(Tribune January 2006)
George H. Reece got $8.00 for building a bridge over 15 Mile Creek.
The Township of Pelham spent a lot of money on roads and bridges in 1858. I figure about $113. out of total municipal expenditures of about $473. That’s close to 24%.
Yes, I said 1858, not 1958. That is 147 years ago. At this time of year, when various municipal governments are preparing their budgets, I think some lessons could be learned by reviewing the 1858 Township of Pelham audited financial statement.
The local members of the Township Council received $20 each, multiplied by 5 councilors you get a total yearly cost of $100. Unlike today, they did not get paid until the job was done; the 1857 council stipend was not paid until January 1858. No attendance problems here.
The local council members in 1858 probably took all the blame for high taxes. Pelham Township raised almost $3,900 in taxes, but turned over better than 87% of those taxes to the County and the School Board. If you are ready to take the heat, run for Council; if you want to hide from blame, run for County (Region) or School Board. Some things never change.
Revenue sources in those days were limited. It appears that there were four taverns in the Township and each paid a twenty-dollar license fee. They must not have paid without a fight because Roland McDonald received twenty dollars for "fee as Counsel and attendance at Town Hall on license suits". Litigation was alive and well in the past.
The Township was tough on residents who did not play by the rules. Isaac Lacy was caught auctioneering without a license. Cost to Isaac … a four-dollar fine. William T. Disher tried to get out of working and it cost him a one-dollar fine for non-performance of Statute Labour. It can get expensive if you try to mess with Pelham Council.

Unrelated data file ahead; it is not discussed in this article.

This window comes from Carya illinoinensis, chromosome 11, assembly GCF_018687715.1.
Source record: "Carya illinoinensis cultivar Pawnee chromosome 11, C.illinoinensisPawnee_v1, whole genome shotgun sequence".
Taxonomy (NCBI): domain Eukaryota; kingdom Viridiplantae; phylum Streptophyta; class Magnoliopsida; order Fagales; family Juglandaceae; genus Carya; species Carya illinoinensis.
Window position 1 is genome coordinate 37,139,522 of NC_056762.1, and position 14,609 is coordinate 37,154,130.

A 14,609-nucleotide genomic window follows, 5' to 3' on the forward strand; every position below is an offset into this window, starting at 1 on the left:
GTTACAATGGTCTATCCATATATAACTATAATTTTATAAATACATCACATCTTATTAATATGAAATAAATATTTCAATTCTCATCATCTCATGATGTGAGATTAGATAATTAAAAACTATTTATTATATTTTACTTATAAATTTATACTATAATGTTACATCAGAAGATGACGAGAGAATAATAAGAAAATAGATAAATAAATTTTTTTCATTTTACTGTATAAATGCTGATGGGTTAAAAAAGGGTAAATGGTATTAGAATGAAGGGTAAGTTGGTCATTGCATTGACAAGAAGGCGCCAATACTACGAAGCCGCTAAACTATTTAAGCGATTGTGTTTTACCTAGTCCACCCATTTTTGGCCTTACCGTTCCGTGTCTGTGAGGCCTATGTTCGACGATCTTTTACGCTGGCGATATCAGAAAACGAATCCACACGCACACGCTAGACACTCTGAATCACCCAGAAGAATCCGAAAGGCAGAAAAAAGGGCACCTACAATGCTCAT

There are some hints that the Township was a little slow in paying its bills. It appears Martin Welfley took care of the Town Hall in 1856 and 1857 but was not paid. On January 8, 1858, Martin got $23.28 but in addition to the arrears, that amount included his 1858 fee. Martin was not stupid, he was not going to be caught again. If the Township wanted the Town Hall taken care of in ’58, it was cash in advance!
The job of tax collector must have been a thankless position, having to face the wrath of all those Pelham farmers. It looks like Samuel Beckett did the job in ’57 and he got paid $40.00 the following January. I guess Sam had enough abuse because R.D Casselman took over in ’58. There is no sign of R.D. getting paid, I expect he settled up the following year. I hope he didn’t get the job by cutting the fee.
I mentioned that road and bridge costs accounted for about 24% of the Township expenditures. The balance of 76% was for, you guessed it, administration. Now, that included the $100 for the five members of council. Remember that they took all the abuse from ratepayers, so they probably earned every nickel. Administration also includes those amounts paid to Beckett, Welfley and McDonald outlined above.
John S. Price was the Township Treasurer and, in addition to the dignity of the title, he got ten dollars for the year. Two auditors… two bucks each. A total annual finance department cost that is close to the price of a single pizza today.
The guy who really cleaned up was D. D’Everado, the Township Clerk. Start with $74.00 "clerk for 1857", add $32.00 "for additional services making copies of Rolls", and finish up with $8.00 "selector of Jurors" and $6.45 "account for Stationery and contingencies". Contingencies? Come on D.D., give me a break! How did you get that "contingency" charge through the system? I hope that could not happen these days.
The Treasurer ended up 1858 with a cash balance of $868.37 and on the face of it, that looks like the Township had a surplus. However, seeing how they had a habit of paying the current year’s bills at the beginning of the following year, no one was going to know the real costs until they saw the next statement a year later. Smart politicians always keep those ratepayers guessing.
One final matter. I checked the math and it looks like the audited financial statements are out of balance by thirteen cents.
But hey, what do you expect for the price of a pizza?